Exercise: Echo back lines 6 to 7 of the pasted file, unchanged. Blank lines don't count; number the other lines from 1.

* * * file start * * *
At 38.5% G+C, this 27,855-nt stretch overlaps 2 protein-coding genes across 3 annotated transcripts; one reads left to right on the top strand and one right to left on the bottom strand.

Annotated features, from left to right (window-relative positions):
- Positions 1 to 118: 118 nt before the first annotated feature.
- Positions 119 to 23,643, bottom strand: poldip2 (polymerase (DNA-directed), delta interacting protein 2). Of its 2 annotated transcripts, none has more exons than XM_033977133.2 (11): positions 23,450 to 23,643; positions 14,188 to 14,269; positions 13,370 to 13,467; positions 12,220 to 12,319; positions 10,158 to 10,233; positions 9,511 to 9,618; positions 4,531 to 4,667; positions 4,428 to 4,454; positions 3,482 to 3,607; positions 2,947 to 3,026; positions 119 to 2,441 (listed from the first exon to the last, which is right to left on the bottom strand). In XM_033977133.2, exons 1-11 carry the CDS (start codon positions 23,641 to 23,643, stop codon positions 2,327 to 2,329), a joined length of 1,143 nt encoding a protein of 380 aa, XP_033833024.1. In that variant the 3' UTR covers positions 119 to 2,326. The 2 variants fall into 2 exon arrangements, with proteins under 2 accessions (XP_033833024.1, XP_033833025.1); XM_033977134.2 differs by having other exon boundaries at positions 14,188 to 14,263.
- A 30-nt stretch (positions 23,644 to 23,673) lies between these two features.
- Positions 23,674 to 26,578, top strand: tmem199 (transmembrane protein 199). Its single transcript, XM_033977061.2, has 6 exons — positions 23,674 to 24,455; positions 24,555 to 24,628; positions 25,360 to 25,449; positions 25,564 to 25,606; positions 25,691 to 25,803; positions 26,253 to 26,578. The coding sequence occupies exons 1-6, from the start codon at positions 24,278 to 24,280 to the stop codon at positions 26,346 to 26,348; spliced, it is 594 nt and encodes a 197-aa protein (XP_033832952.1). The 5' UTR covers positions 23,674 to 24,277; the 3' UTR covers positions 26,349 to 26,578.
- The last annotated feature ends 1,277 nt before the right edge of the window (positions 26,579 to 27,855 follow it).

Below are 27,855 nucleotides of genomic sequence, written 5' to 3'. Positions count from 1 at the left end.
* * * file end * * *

- Positions 23,674 to 26,578, top strand: tmem199 (transmembrane protein 199). Its single transcript, XM_033977061.2, has 6 exons — positions 23,674 to 24,455; positions 24,555 to 24,628; positions 25,360 to 25,449; positions 25,564 to 25,606; positions 25,691 to 25,803; positions 26,253 to 26,578. The coding sequence occupies exons 1-6, from the start codon at positions 24,278 to 24,280 to the stop codon at positions 26,346 to 26,348; spliced, it is 594 nt and encodes a 197-aa protein (XP_033832952.1). The 5' UTR covers positions 23,674 to 24,277; the 3' UTR covers positions 26,349 to 26,578.
- The last annotated feature ends 1,277 nt before the right edge of the window (positions 26,579 to 27,855 follow it).